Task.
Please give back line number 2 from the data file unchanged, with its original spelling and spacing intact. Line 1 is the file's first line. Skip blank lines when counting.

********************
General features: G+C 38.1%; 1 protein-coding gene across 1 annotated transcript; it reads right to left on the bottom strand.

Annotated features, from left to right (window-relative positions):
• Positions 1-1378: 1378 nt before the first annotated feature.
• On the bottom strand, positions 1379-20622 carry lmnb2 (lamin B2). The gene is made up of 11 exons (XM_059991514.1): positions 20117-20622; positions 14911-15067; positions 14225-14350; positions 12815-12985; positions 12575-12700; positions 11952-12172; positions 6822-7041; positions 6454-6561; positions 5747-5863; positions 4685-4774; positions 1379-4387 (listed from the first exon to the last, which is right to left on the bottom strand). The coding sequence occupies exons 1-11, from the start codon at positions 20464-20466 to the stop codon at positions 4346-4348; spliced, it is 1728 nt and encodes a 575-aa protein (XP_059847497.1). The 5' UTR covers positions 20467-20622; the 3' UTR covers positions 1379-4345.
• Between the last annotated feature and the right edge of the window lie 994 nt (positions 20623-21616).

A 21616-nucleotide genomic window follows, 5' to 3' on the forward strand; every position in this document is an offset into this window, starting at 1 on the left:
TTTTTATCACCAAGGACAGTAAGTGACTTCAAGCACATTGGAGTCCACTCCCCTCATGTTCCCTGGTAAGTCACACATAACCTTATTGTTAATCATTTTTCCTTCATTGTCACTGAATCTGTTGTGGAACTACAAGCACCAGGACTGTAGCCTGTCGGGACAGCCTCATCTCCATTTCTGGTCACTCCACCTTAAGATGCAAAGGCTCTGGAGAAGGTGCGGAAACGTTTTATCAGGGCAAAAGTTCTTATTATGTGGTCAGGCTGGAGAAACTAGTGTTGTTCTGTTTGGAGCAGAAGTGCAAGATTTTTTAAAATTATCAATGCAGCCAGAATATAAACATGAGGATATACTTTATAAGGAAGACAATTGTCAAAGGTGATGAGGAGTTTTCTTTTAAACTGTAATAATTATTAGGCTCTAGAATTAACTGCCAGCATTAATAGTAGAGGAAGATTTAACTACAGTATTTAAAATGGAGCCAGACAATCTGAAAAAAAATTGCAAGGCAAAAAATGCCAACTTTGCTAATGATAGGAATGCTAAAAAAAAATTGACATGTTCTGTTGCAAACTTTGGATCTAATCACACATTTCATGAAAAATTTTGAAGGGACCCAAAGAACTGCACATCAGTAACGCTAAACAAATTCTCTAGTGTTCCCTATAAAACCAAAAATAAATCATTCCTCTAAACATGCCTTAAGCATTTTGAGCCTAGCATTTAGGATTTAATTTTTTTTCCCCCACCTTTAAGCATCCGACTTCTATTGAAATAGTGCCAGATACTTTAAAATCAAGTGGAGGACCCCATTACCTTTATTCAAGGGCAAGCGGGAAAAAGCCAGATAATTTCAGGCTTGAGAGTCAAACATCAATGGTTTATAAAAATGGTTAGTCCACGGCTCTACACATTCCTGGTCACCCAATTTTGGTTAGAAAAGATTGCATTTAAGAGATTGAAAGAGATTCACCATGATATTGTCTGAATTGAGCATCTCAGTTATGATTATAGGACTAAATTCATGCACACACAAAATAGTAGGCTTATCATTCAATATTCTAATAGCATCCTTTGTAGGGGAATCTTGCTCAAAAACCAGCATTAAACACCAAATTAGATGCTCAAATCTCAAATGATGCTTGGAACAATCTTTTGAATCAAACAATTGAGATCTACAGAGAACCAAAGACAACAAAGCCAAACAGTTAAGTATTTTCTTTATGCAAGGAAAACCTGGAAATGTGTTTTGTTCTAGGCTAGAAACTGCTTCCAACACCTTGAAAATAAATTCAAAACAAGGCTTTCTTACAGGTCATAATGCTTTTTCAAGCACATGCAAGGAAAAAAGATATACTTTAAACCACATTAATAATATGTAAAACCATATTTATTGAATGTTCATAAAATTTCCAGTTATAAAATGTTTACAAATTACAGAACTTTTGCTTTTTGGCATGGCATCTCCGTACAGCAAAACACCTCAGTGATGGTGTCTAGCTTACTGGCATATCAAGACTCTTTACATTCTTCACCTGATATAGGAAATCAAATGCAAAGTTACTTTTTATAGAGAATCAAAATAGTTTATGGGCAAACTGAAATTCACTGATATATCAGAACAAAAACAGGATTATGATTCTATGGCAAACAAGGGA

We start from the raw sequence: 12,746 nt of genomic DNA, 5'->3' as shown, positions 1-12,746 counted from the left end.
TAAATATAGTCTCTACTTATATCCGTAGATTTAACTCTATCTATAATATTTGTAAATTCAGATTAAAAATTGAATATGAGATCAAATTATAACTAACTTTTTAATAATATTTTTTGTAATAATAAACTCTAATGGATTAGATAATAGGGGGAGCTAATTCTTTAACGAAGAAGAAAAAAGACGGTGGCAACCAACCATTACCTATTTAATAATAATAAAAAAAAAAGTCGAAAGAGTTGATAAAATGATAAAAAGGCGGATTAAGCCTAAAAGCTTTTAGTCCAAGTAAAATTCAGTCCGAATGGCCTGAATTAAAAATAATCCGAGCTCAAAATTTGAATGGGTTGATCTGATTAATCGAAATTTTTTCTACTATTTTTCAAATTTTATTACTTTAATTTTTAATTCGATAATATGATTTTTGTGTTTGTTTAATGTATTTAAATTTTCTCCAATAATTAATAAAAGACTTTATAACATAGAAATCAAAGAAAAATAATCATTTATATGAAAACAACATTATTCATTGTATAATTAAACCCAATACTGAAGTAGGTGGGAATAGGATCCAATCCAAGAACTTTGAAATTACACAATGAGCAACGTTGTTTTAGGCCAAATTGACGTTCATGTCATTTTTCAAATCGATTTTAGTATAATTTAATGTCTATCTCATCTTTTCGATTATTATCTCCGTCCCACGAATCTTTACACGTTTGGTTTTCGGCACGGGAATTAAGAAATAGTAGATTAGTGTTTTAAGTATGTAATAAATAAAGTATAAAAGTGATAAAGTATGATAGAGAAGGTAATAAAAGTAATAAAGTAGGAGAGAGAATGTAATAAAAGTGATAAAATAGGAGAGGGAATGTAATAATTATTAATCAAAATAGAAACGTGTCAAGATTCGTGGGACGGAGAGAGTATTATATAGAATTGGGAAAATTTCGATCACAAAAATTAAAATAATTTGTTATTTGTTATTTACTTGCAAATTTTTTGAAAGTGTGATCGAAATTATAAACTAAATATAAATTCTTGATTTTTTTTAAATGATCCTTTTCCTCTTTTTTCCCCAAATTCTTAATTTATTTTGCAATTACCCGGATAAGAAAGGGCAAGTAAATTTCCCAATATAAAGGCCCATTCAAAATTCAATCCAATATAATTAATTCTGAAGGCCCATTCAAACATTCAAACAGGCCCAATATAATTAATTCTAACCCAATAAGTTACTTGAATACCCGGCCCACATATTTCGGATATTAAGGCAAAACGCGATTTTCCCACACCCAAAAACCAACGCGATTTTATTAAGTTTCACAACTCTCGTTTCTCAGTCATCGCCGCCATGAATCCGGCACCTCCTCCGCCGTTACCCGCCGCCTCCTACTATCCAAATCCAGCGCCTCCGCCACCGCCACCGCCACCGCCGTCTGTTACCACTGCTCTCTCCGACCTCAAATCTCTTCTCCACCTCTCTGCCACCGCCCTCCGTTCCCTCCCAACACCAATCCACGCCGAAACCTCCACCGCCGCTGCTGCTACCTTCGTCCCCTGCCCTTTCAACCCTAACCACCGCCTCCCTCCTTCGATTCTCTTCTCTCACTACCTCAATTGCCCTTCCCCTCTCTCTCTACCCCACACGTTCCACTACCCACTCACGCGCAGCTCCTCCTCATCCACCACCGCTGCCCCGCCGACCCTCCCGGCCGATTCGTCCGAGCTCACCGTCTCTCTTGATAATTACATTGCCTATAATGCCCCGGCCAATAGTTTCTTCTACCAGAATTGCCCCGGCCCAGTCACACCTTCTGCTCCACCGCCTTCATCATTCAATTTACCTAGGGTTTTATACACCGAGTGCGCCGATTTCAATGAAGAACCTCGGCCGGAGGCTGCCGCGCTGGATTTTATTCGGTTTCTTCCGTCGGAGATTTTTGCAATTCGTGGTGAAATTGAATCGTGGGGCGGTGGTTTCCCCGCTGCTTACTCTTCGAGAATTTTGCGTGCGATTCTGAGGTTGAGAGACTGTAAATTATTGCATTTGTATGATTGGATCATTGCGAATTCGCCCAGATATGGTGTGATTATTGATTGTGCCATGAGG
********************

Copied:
Annotated features, from left to right (window-relative positions):